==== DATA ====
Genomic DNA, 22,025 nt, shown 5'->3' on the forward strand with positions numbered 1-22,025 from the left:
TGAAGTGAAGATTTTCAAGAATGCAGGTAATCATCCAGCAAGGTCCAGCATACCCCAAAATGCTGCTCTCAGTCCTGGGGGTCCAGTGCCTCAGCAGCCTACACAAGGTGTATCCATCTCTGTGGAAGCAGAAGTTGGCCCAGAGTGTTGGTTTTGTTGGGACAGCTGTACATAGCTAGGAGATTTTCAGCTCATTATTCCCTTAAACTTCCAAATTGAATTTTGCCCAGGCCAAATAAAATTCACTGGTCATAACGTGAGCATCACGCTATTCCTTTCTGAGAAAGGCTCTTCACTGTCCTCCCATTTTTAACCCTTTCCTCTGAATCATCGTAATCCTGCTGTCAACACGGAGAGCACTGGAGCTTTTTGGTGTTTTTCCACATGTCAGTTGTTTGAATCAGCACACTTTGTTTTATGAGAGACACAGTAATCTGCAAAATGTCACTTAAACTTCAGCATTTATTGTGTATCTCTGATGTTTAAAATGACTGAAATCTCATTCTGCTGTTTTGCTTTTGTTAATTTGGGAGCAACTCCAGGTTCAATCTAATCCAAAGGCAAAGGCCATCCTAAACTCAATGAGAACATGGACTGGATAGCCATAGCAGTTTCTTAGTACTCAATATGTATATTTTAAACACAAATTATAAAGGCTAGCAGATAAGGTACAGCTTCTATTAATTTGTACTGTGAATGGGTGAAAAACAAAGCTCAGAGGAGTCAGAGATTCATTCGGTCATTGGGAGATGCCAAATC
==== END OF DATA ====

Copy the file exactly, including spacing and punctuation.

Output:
Genomic DNA, 22,025 nt, shown 5'->3' on the forward strand with positions numbered 1-22,025 from the left:
TGAAGTGAAGATTTTCAAGAATGCAGGTAATCATCCAGCAAGGTCCAGCATACCCCAAAATGCTGCTCTCAGTCCTGGGGGTCCAGTGCCTCAGCAGCCTACACAAGGTGTATCCATCTCTGTGGAAGCAGAAGTTGGCCCAGAGTGTTGGTTTTGTTGGGACAGCTGTACATAGCTAGGAGATTTTCAGCTCATTATTCCCTTAAACTTCCAAATTGAATTTTGCCCAGGCCAAATAAAATTCACTGGTCATAACGTGAGCATCACGCTATTCCTTTCTGAGAAAGGCTCTTCACTGTCCTCCCATTTTTAACCCTTTCCTCTGAATCATCGTAATCCTGCTGTCAACACGGAGAGCACTGGAGCTTTTTGGTGTTTTTCCACATGTCAGTTGTTTGAATCAGCACACTTTGTTTTATGAGAGACACAGTAATCTGCAAAATGTCACTTAAACTTCAGCATTTATTGTGTATCTCTGATGTTTAAAATGACTGAAATCTCATTCTGCTGTTTTGCTTTTGTTAATTTGGGAGCAACTCCAGGTTCAATCTAATCCAAAGGCAAAGGCCATCCTAAACTCAATGAGAACATGGACTGGATAGCCATAGCAGTTTCTTAGTACTCAATATGTATATTTTAAACACAAATTATAAAGGCTAGCAGATAAGGTACAGCTTCTATTAATTTGTACTGTGAATGGGTGAAAAACAAAGCTCAGAGGAGTCAGAGATTCATTCGGTCATTGGGAGATGCCAAATC